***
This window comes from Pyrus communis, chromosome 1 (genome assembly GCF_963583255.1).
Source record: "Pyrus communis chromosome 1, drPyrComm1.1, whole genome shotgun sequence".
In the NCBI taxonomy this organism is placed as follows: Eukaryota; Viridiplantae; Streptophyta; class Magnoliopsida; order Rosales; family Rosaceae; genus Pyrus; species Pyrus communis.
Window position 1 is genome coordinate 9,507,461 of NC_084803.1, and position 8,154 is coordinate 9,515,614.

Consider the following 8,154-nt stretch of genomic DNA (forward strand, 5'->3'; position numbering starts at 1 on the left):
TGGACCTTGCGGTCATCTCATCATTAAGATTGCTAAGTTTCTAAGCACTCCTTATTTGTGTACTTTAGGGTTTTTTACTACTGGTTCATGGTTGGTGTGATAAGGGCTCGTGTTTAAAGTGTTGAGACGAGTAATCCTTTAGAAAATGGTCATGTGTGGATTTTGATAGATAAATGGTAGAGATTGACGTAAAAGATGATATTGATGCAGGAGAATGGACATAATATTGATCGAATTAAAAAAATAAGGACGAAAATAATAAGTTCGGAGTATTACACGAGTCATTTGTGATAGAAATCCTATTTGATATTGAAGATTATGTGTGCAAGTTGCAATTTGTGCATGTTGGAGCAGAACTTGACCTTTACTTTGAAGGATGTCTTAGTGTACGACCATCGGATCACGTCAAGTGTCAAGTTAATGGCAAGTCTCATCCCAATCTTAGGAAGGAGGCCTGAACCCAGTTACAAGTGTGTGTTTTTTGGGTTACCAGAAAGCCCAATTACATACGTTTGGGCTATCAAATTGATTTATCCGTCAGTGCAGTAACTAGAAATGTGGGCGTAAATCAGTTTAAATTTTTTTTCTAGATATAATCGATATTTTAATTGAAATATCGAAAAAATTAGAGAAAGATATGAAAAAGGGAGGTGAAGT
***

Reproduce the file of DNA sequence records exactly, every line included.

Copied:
This window comes from Pyrus communis, chromosome 1 (genome assembly GCF_963583255.1).
Source record: "Pyrus communis chromosome 1, drPyrComm1.1, whole genome shotgun sequence".
In the NCBI taxonomy this organism is placed as follows: Eukaryota; Viridiplantae; Streptophyta; class Magnoliopsida; order Rosales; family Rosaceae; genus Pyrus; species Pyrus communis.
Window position 1 is genome coordinate 9,507,461 of NC_084803.1, and position 8,154 is coordinate 9,515,614.

Consider the following 8,154-nt stretch of genomic DNA (forward strand, 5'->3'; position numbering starts at 1 on the left):
TGGACCTTGCGGTCATCTCATCATTAAGATTGCTAAGTTTCTAAGCACTCCTTATTTGTGTACTTTAGGGTTTTTTACTACTGGTTCATGGTTGGTGTGATAAGGGCTCGTGTTTAAAGTGTTGAGACGAGTAATCCTTTAGAAAATGGTCATGTGTGGATTTTGATAGATAAATGGTAGAGATTGACGTAAAAGATGATATTGATGCAGGAGAATGGACATAATATTGATCGAATTAAAAAAATAAGGACGAAAATAATAAGTTCGGAGTATTACACGAGTCATTTGTGATAGAAATCCTATTTGATATTGAAGATTATGTGTGCAAGTTGCAATTTGTGCATGTTGGAGCAGAACTTGACCTTTACTTTGAAGGATGTCTTAGTGTACGACCATCGGATCACGTCAAGTGTCAAGTTAATGGCAAGTCTCATCCCAATCTTAGGAAGGAGGCCTGAACCCAGTTACAAGTGTGTGTTTTTTGGGTTACCAGAAAGCCCAATTACATACGTTTGGGCTATCAAATTGATTTATCCGTCAGTGCAGTAACTAGAAATGTGGGCGTAAATCAGTTTAAATTTTTTTTCTAGATATAATCGATATTTTAATTGAAATATCGAAAAAATTAGAGAAAGATATGAAAAAGGGAGGTGAAGT